Wednesday, March 12, 2008
Stress is a natural part of ministry. A certain amount of it is even helpful to accomplishing what God has called you to do. But when you feel like you’re at your breaking point, it’s time to step back and remind yourself of four key stress-busters from the Bible.
- Designate a security lead within your church.
- Develop and maintain a crisis management plan.
- Train church leadership on the content of the crisis management plan.
- Practice the crisis management plan.
- Involve local law enforcement in the church security plan.
"The longer I do ministry the less I want to do things I can take credit for. I want God to do things that I cannot take credit for. And that is where the favor of God comes into play. Here’s my definition of the favor of God: It is God doing something for you that you cannot do for yourself."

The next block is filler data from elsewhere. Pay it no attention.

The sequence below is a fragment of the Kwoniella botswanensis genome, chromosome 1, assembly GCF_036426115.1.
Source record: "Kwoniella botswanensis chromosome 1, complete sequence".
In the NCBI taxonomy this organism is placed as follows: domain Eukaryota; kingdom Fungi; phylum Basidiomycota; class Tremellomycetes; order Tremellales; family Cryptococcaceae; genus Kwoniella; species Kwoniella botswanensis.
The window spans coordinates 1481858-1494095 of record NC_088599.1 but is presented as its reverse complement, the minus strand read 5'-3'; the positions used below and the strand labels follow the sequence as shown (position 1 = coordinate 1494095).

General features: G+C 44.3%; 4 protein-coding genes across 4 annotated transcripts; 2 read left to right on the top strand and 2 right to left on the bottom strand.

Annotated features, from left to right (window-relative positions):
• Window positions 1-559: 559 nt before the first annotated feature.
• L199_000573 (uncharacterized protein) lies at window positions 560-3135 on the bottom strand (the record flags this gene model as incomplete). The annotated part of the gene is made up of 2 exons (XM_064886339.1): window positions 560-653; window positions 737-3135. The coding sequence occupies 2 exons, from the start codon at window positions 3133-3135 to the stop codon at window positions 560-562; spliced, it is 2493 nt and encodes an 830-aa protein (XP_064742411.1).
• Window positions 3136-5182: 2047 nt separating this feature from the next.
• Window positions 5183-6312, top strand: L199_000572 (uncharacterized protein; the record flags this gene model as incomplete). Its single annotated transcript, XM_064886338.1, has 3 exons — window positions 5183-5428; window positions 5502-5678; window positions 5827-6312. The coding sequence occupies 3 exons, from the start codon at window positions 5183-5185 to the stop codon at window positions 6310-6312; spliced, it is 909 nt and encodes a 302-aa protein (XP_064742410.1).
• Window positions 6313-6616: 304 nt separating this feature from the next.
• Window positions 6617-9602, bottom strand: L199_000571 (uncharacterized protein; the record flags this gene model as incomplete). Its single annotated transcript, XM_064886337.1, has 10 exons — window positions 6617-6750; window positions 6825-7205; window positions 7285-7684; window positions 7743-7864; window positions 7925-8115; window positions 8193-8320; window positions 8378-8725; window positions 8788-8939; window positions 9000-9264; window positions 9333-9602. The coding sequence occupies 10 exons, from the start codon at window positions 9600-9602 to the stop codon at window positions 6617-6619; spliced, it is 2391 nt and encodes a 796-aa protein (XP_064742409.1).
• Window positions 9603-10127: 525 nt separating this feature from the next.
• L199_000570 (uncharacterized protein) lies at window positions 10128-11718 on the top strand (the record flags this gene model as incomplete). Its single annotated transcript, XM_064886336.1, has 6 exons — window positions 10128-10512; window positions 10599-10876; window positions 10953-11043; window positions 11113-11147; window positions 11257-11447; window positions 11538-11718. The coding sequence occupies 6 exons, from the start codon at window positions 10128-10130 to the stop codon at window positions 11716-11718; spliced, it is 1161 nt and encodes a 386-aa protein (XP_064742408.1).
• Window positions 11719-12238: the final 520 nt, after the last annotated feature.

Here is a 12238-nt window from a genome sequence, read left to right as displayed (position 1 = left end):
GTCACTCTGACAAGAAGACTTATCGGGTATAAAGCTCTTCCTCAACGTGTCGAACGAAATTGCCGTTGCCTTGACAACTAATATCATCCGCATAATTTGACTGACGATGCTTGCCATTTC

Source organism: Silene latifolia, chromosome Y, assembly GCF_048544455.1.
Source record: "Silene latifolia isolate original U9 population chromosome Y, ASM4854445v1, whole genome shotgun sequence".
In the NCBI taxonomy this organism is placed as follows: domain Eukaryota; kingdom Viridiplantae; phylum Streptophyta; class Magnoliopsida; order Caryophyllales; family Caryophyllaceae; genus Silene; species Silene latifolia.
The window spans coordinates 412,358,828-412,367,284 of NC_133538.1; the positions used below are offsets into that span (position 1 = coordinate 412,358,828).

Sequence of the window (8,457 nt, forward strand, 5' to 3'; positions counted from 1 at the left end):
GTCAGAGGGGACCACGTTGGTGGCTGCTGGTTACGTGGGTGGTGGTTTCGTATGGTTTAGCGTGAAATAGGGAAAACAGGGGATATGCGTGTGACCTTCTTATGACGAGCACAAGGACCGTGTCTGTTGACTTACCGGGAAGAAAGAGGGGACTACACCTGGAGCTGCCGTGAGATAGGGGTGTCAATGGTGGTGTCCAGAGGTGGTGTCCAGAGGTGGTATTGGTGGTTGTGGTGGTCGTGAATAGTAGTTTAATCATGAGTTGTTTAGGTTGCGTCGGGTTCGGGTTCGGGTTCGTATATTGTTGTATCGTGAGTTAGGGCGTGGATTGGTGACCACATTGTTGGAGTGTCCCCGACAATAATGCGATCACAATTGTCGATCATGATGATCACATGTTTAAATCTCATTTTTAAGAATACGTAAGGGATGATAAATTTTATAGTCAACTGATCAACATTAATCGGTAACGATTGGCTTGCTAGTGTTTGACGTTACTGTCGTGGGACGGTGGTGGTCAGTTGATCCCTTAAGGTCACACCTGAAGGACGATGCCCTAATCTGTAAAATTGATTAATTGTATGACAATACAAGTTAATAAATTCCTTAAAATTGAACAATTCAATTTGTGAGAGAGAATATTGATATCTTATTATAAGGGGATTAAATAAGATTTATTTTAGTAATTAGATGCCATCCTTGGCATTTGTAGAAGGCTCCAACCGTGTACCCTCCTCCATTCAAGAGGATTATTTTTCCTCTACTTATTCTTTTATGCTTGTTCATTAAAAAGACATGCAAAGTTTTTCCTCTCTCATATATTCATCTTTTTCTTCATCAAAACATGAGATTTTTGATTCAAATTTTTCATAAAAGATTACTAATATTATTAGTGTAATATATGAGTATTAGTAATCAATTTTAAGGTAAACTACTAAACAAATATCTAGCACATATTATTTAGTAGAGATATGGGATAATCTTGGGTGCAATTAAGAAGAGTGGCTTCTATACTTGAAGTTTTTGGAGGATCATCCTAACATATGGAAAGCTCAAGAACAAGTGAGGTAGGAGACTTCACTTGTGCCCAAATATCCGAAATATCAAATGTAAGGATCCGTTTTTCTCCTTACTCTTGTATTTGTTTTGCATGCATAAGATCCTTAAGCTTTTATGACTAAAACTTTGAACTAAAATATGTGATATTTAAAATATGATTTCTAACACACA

—Mark Batterson, lead pastor of National Community Church in Washington, D.C. [evotional.com, 3/1/08]
Beginning Tuesday, March 25, Pastor Diane Mann of the International Worship Center in Ft. Lauderdale, Fla., will kick off the week during an 11:00 a.m. chapel service. Later that afternoon from 2:00 - 3:3- p.m. Gerry Gilliam, Dr. Ron Harvard and Dr. Hugh Bair will be hosting preaching workshops for seminary students and special guests.
Activities on Wednesday, March 26 will begin with a "student preaching festival," featuring seminary students Derek Wakefield and John Epley II. The festival begins at 10:00 a.m. and will be followed by "Lunch with the President" at noon. Seminary President Dr. Steven J. Land will speak on Preaching in Uncertain Times.